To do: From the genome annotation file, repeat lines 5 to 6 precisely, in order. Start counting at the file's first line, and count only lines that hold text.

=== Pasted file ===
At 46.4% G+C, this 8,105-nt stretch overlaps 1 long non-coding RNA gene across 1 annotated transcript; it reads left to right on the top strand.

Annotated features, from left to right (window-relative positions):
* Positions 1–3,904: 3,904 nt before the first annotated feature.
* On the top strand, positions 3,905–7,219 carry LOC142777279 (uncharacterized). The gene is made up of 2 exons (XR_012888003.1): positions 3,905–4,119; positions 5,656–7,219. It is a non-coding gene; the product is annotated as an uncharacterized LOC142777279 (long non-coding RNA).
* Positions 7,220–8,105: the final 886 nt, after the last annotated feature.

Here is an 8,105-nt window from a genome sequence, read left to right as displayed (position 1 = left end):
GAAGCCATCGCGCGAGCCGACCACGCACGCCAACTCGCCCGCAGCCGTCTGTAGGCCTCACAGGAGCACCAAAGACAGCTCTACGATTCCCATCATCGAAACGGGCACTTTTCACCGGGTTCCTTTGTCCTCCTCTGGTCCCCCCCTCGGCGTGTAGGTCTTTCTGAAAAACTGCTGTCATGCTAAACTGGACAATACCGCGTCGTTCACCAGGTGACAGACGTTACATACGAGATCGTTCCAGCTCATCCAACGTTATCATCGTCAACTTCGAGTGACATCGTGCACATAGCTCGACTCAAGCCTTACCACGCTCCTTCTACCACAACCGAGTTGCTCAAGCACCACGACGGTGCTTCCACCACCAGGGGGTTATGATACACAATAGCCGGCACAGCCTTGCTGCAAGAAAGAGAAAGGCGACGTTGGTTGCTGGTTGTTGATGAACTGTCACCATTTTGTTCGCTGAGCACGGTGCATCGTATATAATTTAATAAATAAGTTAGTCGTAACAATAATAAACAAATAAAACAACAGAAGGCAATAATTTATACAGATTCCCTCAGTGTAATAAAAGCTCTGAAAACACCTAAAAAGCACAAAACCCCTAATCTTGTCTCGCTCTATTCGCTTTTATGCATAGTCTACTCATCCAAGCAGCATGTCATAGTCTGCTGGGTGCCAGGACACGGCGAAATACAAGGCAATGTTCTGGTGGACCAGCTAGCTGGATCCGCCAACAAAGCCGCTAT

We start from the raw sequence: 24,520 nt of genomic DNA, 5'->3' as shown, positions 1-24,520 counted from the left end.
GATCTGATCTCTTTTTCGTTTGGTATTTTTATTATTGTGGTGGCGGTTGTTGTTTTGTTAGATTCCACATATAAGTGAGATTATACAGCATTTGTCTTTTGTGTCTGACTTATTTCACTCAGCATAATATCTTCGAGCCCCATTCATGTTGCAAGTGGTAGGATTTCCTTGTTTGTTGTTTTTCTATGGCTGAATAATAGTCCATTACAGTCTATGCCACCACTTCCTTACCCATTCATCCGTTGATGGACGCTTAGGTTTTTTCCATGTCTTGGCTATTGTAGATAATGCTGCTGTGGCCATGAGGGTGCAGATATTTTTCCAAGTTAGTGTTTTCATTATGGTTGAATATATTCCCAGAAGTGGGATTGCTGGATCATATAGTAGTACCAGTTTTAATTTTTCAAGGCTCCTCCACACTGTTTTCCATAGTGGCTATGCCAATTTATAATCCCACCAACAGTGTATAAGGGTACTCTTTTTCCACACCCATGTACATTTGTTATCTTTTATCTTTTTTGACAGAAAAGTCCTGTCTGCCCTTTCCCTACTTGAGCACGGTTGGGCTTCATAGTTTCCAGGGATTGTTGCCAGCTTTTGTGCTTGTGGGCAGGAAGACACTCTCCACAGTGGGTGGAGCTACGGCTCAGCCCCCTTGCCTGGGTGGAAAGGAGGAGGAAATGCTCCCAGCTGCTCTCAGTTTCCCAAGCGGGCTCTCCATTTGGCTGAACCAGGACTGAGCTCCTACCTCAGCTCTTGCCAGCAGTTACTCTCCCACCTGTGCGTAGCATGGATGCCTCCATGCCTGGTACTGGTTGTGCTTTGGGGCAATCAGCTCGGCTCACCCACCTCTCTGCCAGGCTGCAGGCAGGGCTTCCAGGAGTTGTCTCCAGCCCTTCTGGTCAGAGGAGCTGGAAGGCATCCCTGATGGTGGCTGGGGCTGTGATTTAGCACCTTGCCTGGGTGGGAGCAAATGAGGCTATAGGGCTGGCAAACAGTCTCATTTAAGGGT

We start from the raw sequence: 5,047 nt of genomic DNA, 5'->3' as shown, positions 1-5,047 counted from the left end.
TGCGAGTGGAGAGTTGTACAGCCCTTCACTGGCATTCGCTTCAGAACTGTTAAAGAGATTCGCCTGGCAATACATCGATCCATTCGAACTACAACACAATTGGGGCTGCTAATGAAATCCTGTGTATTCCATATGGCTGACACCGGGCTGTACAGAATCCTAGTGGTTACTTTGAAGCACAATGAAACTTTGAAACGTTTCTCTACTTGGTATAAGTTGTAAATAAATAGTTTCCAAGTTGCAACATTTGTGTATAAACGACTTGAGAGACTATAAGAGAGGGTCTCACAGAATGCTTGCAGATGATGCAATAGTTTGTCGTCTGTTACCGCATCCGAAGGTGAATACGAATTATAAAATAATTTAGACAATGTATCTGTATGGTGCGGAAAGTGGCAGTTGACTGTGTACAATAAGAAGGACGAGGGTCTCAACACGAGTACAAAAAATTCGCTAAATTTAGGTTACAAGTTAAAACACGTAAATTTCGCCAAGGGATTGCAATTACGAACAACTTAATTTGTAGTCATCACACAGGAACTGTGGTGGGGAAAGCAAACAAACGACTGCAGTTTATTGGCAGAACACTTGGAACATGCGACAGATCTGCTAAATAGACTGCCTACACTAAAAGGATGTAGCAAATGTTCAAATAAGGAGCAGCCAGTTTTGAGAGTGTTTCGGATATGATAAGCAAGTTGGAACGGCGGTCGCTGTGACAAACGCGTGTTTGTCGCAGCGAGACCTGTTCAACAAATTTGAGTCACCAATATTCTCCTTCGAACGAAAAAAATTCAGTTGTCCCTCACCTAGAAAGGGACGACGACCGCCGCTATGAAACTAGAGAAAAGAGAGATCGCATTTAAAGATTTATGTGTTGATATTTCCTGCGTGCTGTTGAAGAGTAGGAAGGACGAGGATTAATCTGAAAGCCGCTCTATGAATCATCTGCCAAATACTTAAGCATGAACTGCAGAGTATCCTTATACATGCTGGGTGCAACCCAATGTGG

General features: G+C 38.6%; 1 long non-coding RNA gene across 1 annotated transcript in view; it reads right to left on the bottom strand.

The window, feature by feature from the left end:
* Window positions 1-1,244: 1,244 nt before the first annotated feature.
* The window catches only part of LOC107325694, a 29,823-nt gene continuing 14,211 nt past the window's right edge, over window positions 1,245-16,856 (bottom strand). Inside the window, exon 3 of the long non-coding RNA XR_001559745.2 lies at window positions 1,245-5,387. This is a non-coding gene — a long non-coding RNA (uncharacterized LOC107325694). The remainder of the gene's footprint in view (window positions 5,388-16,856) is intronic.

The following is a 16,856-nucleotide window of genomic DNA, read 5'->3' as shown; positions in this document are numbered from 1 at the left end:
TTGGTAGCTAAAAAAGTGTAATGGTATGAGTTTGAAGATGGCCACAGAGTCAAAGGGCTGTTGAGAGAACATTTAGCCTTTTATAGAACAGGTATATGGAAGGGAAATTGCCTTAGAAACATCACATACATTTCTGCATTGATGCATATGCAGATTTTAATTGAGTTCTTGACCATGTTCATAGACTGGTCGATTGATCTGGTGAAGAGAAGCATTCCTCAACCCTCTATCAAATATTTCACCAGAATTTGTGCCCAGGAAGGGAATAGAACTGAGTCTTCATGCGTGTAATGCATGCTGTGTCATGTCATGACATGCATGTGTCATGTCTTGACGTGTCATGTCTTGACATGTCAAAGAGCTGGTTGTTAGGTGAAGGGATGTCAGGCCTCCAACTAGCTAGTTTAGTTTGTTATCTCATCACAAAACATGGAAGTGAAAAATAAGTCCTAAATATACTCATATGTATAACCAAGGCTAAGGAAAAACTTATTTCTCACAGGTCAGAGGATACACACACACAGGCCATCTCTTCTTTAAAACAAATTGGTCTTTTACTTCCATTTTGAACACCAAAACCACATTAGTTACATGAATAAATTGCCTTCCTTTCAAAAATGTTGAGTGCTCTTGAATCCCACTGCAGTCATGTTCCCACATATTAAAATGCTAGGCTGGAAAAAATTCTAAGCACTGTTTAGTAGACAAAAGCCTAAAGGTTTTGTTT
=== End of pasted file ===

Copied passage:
* Positions 7,220–8,105: the final 886 nt, after the last annotated feature.

Here is an 8,105-nt window from a genome sequence, read left to right as displayed (position 1 = left end):